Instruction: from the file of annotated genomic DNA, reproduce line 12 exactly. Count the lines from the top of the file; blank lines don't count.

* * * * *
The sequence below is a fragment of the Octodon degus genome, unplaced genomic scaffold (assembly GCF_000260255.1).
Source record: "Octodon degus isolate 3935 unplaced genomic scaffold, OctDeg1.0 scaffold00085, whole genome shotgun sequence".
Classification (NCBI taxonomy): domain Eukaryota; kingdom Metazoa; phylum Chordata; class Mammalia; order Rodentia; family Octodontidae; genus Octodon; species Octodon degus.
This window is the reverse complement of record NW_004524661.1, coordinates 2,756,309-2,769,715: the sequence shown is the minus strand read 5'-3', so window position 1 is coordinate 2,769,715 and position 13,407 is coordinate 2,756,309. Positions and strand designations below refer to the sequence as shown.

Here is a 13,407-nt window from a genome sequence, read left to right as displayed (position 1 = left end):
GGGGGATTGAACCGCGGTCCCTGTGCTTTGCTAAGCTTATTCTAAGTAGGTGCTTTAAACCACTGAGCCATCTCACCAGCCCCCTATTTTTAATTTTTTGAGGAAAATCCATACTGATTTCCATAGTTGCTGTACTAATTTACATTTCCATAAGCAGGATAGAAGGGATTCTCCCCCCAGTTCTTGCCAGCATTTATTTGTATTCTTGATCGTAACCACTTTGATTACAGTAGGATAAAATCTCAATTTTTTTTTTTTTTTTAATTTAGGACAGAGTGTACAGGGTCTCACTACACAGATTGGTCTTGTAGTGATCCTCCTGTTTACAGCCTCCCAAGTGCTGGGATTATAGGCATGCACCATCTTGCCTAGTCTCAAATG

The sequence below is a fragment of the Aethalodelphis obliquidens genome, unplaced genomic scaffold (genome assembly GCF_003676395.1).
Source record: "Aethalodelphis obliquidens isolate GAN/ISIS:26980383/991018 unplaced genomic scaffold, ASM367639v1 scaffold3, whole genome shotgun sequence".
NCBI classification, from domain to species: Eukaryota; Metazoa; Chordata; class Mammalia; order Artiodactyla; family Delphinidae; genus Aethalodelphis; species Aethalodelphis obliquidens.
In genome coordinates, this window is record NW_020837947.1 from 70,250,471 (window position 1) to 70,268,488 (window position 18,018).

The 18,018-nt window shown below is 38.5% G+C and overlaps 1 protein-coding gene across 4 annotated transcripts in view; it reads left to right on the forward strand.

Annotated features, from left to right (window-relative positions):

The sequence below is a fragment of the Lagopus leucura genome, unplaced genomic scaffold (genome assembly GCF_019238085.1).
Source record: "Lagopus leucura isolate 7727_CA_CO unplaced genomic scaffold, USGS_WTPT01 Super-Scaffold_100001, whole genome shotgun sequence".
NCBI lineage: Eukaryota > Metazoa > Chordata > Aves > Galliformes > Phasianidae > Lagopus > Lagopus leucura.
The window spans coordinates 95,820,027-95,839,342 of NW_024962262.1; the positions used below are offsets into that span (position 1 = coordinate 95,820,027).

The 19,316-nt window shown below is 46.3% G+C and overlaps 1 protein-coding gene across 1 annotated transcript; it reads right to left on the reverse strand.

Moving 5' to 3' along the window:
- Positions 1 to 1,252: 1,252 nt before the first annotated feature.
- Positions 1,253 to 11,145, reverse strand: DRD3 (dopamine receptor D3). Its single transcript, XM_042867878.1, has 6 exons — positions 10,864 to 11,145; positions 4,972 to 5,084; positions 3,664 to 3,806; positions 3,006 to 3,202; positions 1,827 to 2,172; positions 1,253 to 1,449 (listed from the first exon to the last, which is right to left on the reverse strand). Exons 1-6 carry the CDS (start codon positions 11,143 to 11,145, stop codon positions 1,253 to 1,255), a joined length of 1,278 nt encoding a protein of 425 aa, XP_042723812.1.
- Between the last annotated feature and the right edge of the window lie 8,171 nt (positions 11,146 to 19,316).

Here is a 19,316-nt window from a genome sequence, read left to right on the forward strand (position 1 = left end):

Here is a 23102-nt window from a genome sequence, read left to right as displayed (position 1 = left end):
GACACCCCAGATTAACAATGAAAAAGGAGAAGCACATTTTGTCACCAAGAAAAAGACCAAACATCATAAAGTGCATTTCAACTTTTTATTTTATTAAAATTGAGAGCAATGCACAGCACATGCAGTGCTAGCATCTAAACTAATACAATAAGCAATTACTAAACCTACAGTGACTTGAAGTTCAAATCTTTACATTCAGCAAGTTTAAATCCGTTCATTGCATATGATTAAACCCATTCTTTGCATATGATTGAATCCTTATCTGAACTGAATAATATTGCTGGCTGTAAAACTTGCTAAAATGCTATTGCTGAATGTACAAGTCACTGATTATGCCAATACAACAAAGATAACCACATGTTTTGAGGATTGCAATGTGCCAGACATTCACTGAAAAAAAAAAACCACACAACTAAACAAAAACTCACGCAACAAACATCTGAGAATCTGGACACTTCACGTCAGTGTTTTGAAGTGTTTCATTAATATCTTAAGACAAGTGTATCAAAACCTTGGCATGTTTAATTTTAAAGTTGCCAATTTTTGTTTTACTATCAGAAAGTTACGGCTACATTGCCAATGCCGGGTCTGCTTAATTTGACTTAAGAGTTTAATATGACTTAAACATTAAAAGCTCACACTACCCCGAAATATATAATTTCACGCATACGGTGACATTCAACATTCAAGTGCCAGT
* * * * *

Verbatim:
Annotated features, from left to right (window-relative positions):